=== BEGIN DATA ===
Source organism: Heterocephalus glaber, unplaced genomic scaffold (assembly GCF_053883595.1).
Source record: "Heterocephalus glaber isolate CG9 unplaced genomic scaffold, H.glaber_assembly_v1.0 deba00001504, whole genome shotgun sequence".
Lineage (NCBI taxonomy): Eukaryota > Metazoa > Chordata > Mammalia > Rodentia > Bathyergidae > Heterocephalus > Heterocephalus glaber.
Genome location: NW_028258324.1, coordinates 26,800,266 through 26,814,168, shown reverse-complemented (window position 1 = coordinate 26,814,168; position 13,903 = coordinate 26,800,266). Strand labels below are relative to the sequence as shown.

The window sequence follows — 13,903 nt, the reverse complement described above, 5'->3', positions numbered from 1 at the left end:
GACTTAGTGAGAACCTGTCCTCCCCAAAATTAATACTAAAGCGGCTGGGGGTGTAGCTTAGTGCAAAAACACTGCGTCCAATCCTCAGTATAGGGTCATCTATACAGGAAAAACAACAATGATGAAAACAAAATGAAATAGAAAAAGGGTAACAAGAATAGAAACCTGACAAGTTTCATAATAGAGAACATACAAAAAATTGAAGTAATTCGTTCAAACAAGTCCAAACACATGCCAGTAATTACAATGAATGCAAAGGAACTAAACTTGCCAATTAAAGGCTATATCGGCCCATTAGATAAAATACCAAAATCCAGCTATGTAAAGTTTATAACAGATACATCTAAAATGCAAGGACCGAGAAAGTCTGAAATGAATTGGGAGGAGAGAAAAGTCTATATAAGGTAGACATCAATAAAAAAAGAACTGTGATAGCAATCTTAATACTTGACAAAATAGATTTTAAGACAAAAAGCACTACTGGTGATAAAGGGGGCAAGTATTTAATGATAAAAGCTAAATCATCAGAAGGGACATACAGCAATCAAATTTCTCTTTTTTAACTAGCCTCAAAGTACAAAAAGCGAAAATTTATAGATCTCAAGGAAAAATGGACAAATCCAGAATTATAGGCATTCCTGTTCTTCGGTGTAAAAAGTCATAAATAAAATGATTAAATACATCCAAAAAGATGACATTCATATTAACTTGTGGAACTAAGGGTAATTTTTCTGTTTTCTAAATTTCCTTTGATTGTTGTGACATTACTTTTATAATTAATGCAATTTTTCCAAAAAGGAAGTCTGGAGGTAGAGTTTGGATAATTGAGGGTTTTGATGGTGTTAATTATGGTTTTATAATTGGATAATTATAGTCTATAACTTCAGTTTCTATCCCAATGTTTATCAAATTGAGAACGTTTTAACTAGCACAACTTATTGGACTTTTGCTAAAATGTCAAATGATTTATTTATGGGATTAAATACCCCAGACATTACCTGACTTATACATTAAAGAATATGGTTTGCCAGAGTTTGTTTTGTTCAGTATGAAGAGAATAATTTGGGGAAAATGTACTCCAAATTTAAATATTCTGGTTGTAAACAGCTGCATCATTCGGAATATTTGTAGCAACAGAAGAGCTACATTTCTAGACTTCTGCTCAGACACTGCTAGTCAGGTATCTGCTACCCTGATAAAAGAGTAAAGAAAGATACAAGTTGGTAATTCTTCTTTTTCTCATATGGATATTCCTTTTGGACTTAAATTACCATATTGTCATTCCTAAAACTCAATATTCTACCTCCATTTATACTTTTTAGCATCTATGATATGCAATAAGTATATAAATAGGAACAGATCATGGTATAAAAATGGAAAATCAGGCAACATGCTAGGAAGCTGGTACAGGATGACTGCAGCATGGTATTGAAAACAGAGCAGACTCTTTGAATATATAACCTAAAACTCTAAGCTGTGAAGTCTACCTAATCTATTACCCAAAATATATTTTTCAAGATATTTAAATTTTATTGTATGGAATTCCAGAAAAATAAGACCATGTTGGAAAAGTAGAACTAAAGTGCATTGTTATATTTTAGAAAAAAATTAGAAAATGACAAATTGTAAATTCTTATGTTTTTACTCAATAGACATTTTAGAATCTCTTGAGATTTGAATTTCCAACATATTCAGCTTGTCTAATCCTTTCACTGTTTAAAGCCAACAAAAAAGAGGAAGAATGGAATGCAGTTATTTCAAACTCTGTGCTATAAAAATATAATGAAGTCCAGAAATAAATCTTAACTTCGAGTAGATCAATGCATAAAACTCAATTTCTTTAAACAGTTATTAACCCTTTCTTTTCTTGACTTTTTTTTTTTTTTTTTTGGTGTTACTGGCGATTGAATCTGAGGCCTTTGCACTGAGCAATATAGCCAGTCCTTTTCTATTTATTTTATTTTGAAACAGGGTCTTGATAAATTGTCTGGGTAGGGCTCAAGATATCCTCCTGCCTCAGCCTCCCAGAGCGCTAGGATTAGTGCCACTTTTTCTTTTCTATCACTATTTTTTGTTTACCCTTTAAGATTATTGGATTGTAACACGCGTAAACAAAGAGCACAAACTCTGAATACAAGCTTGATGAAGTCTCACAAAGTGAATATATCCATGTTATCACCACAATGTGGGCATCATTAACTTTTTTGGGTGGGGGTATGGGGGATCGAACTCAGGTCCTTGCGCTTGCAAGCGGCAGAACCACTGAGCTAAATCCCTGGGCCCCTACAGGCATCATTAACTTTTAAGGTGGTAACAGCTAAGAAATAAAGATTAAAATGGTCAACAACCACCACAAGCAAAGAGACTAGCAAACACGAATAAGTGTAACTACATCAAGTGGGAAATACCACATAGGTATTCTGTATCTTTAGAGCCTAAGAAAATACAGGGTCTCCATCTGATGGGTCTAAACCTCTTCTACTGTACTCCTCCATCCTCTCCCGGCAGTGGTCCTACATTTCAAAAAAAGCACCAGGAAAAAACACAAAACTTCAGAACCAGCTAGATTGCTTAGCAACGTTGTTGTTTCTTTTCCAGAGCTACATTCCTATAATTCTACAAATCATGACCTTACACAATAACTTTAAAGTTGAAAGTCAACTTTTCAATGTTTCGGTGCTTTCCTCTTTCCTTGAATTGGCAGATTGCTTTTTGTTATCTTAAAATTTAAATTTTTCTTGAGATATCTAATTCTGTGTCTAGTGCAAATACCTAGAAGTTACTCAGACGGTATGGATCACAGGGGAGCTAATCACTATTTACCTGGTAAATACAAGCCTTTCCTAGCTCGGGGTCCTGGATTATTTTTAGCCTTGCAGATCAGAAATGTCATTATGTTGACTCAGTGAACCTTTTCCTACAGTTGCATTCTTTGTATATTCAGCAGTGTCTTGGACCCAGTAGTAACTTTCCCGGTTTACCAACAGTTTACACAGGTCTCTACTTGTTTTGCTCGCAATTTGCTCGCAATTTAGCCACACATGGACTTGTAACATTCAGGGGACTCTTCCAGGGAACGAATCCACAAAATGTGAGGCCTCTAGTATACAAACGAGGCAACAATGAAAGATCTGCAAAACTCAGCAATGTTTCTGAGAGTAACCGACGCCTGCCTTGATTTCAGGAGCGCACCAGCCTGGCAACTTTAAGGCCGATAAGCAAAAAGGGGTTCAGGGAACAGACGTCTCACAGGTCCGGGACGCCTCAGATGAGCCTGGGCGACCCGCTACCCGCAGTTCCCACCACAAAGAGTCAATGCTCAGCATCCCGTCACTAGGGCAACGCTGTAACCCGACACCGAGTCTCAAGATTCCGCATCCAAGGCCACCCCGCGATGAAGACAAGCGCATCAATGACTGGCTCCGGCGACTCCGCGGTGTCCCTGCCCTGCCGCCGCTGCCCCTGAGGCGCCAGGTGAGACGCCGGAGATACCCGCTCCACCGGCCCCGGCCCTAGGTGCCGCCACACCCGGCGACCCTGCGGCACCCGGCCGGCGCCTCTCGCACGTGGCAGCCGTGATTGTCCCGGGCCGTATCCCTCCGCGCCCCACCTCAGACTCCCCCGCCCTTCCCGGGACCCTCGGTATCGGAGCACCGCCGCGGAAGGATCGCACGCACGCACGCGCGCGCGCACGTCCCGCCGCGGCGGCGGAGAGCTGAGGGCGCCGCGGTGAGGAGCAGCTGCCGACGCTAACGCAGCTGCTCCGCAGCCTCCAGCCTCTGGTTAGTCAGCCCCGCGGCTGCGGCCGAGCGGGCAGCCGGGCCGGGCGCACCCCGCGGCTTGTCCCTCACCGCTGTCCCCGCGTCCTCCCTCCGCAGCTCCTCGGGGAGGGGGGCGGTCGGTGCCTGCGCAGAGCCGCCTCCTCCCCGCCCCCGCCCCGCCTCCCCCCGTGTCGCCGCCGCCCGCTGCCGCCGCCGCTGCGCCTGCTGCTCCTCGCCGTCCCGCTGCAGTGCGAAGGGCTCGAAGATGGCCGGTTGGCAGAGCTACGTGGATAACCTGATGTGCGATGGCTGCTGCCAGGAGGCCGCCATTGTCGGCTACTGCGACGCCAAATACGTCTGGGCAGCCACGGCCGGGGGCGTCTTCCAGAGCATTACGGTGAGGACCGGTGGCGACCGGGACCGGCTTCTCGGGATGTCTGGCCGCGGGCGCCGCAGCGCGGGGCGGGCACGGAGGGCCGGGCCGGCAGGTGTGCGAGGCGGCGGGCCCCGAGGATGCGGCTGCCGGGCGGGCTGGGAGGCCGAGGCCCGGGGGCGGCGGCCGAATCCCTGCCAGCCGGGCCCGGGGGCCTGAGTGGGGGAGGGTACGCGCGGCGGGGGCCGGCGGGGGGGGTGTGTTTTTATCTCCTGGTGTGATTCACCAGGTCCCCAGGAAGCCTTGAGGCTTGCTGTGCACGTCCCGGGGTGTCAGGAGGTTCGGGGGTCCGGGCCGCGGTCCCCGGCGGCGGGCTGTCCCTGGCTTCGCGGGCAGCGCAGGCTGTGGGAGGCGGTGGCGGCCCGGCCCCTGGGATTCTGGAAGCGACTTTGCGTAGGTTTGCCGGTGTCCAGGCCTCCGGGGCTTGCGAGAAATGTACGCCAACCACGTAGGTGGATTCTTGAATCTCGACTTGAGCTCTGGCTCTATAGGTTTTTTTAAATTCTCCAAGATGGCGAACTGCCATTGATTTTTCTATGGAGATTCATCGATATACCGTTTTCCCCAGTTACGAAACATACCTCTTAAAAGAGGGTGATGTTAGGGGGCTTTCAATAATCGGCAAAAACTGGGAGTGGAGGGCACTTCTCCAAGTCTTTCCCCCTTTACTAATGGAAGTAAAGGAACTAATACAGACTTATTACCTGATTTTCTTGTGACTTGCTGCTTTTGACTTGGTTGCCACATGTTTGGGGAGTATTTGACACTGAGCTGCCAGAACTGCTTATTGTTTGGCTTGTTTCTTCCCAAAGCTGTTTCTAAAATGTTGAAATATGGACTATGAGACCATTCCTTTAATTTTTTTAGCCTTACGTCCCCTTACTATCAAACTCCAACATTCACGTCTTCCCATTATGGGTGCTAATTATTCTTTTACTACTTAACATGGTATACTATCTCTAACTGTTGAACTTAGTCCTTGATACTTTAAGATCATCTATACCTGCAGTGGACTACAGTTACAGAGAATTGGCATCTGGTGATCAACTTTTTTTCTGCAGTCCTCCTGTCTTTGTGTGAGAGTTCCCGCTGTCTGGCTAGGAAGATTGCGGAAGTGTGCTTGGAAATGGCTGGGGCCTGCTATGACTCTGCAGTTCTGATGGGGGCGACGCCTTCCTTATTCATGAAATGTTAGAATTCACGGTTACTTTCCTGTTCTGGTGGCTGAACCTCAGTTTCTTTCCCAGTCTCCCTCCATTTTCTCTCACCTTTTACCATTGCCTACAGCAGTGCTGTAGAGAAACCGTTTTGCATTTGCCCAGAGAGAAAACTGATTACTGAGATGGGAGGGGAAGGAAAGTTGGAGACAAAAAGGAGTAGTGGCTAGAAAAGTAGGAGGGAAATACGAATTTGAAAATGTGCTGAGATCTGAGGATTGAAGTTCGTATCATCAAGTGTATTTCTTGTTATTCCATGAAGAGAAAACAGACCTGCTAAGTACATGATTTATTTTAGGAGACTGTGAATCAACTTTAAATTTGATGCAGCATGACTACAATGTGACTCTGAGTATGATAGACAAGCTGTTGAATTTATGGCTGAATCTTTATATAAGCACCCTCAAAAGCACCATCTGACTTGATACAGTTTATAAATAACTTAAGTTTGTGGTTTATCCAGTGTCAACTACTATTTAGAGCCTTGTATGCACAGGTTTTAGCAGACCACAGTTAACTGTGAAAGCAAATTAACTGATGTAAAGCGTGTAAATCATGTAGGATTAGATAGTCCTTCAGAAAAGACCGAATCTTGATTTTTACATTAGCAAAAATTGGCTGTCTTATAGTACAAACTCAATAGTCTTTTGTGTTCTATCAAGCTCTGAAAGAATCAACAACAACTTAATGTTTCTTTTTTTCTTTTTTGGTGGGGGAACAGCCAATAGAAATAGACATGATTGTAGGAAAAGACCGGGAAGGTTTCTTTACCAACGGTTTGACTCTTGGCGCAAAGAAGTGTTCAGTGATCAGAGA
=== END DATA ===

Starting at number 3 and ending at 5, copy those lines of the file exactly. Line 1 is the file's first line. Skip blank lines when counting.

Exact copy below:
Lineage (NCBI taxonomy): Eukaryota > Metazoa > Chordata > Mammalia > Rodentia > Bathyergidae > Heterocephalus > Heterocephalus glaber.
Genome location: NW_028258324.1, coordinates 26,800,266 through 26,814,168, shown reverse-complemented (window position 1 = coordinate 26,814,168; position 13,903 = coordinate 26,800,266). Strand labels below are relative to the sequence as shown.

The window sequence follows — 13,903 nt, the reverse complement described above, 5'->3', positions numbered from 1 at the left end: